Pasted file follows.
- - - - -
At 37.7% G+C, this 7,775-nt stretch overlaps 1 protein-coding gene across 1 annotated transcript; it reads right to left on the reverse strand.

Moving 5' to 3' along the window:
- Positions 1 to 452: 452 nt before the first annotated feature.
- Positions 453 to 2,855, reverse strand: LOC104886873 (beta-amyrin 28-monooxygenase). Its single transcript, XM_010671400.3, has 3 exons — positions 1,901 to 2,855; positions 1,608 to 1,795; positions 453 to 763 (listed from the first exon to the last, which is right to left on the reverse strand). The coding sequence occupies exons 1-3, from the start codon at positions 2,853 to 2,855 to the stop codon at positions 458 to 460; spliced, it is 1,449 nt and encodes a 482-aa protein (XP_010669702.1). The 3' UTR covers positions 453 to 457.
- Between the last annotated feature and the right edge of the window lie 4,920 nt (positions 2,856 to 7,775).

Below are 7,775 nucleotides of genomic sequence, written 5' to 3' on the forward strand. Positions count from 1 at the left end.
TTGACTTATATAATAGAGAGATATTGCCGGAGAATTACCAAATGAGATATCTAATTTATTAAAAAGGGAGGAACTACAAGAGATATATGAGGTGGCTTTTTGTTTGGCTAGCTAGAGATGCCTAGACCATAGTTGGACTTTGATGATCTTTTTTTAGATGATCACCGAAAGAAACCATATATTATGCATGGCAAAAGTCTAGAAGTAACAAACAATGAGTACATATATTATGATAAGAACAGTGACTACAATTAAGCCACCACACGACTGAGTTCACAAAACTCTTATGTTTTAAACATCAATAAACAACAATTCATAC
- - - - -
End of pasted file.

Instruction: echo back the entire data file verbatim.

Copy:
At 37.7% G+C, this 7,775-nt stretch overlaps 1 protein-coding gene across 1 annotated transcript; it reads right to left on the reverse strand.

Moving 5' to 3' along the window:
- Positions 1 to 452: 452 nt before the first annotated feature.
- Positions 453 to 2,855, reverse strand: LOC104886873 (beta-amyrin 28-monooxygenase). Its single transcript, XM_010671400.3, has 3 exons — positions 1,901 to 2,855; positions 1,608 to 1,795; positions 453 to 763 (listed from the first exon to the last, which is right to left on the reverse strand). The coding sequence occupies exons 1-3, from the start codon at positions 2,853 to 2,855 to the stop codon at positions 458 to 460; spliced, it is 1,449 nt and encodes a 482-aa protein (XP_010669702.1). The 3' UTR covers positions 453 to 457.
- Between the last annotated feature and the right edge of the window lie 4,920 nt (positions 2,856 to 7,775).

Below are 7,775 nucleotides of genomic sequence, written 5' to 3' on the forward strand. Positions count from 1 at the left end.
TTGACTTATATAATAGAGAGATATTGCCGGAGAATTACCAAATGAGATATCTAATTTATTAAAAAGGGAGGAACTACAAGAGATATATGAGGTGGCTTTTTGTTTGGCTAGCTAGAGATGCCTAGACCATAGTTGGACTTTGATGATCTTTTTTTAGATGATCACCGAAAGAAACCATATATTATGCATGGCAAAAGTCTAGAAGTAACAAACAATGAGTACATATATTATGATAAGAACAGTGACTACAATTAAGCCACCACACGACTGAGTTCACAAAACTCTTATGTTTTAAACATCAATAAACAACAATTCATAC